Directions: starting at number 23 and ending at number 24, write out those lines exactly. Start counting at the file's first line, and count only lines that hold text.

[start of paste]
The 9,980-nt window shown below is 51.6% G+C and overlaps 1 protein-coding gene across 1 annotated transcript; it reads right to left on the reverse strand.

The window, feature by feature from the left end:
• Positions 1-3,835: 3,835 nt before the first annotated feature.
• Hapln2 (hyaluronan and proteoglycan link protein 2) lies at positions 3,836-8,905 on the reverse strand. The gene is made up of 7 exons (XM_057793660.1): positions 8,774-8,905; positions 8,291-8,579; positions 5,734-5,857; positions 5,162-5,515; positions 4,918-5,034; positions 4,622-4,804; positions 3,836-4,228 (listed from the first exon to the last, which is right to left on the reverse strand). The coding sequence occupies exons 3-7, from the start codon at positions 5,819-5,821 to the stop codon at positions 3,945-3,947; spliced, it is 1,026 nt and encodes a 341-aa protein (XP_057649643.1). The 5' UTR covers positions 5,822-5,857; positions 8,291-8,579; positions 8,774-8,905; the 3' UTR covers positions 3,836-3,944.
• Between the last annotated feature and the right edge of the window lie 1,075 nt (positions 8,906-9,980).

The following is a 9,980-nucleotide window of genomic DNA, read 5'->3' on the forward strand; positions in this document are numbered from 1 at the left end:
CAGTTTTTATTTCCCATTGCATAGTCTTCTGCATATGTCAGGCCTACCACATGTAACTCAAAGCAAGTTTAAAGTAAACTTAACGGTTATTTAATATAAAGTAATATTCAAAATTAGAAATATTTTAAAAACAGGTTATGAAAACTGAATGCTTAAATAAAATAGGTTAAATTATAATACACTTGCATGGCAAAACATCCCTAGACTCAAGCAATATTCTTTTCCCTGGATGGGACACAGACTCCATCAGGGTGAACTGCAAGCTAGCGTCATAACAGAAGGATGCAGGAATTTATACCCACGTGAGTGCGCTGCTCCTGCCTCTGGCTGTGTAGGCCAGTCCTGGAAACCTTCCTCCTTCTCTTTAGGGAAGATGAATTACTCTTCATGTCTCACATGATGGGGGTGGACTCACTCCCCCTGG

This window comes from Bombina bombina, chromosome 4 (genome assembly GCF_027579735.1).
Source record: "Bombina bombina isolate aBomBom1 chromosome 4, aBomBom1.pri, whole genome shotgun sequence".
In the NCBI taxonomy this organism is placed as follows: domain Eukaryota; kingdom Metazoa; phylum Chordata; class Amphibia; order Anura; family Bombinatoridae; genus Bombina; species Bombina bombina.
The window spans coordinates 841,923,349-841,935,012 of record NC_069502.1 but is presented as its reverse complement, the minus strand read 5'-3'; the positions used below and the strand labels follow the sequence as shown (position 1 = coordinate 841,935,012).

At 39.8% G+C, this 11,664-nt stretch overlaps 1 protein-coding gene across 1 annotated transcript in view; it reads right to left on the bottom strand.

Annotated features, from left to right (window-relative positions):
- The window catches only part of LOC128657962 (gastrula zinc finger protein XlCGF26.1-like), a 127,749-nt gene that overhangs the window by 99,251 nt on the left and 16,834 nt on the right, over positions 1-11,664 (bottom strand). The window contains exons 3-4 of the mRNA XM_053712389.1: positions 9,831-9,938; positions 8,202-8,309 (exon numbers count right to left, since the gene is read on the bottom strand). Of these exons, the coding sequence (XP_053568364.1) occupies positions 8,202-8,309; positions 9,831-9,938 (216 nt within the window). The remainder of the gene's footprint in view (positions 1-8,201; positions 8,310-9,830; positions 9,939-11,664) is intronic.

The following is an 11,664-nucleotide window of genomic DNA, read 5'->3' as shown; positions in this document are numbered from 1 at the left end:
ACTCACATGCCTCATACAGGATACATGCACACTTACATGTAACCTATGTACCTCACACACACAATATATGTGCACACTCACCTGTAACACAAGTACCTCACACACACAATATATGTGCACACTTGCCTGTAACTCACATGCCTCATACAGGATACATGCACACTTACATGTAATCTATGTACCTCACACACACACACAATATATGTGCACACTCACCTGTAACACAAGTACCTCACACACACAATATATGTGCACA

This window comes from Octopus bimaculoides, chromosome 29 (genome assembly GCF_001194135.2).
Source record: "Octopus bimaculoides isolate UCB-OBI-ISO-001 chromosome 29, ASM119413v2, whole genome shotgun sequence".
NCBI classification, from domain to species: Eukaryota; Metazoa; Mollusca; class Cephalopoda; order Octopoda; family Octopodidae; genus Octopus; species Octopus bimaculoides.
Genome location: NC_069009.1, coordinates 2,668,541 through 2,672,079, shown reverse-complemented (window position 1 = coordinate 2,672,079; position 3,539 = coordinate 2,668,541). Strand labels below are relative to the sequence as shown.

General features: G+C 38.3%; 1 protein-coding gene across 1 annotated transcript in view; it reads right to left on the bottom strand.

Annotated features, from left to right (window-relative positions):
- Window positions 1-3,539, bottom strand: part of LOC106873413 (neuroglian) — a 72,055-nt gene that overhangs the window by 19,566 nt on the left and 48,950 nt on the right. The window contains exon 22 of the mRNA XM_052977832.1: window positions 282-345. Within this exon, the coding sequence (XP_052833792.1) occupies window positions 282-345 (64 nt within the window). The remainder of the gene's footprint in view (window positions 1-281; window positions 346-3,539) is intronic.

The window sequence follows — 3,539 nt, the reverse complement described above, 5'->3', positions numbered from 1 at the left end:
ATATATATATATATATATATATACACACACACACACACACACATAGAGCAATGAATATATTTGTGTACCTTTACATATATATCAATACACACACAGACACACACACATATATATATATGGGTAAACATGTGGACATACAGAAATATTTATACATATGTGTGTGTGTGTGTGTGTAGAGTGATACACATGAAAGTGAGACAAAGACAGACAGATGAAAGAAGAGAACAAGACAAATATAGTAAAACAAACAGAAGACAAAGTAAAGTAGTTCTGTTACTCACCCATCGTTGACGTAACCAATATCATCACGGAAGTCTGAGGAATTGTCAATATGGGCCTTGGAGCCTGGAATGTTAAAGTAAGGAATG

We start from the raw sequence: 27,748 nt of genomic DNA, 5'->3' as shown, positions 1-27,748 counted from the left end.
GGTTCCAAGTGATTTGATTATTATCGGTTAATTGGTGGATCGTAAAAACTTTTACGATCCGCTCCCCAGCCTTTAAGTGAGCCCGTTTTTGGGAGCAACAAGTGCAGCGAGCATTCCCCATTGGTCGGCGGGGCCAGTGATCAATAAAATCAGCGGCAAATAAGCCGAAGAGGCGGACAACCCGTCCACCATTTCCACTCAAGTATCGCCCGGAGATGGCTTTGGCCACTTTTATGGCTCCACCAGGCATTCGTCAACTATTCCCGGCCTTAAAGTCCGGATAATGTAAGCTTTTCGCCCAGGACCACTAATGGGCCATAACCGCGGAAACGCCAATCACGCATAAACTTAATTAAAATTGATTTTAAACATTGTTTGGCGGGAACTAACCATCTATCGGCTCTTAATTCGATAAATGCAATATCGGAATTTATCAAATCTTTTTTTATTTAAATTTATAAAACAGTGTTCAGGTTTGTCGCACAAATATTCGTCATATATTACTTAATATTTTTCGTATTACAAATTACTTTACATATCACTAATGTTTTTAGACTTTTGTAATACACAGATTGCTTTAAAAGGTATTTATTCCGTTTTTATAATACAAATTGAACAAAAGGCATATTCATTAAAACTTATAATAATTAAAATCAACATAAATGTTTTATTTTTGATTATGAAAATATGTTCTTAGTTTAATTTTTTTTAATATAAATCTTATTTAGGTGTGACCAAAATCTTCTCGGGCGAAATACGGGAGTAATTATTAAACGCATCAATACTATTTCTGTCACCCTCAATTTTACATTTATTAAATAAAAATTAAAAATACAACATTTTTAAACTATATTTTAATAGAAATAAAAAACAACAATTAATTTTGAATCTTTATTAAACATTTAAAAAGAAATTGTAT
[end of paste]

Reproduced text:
- Window positions 1-3,539, bottom strand: part of LOC106873413 (neuroglian) — a 72,055-nt gene that overhangs the window by 19,566 nt on the left and 48,950 nt on the right. The window contains exon 22 of the mRNA XM_052977832.1: window positions 282-345. Within this exon, the coding sequence (XP_052833792.1) occupies window positions 282-345 (64 nt within the window). The remainder of the gene's footprint in view (window positions 1-281; window positions 346-3,539) is intronic.

The window sequence follows — 3,539 nt, the reverse complement described above, 5'->3', positions numbered from 1 at the left end: